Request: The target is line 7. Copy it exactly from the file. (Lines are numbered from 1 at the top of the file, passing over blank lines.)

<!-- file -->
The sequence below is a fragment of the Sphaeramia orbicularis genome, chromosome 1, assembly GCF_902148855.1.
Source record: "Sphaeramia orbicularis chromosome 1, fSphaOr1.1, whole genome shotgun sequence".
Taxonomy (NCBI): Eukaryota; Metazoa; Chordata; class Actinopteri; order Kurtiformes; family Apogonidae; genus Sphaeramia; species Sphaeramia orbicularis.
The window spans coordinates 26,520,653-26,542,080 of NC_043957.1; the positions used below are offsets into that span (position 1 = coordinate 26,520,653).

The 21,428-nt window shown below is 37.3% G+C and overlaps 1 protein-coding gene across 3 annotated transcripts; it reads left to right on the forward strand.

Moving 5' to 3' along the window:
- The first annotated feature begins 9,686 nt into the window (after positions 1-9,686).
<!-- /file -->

- The first annotated feature begins 9,686 nt into the window (after positions 1-9,686).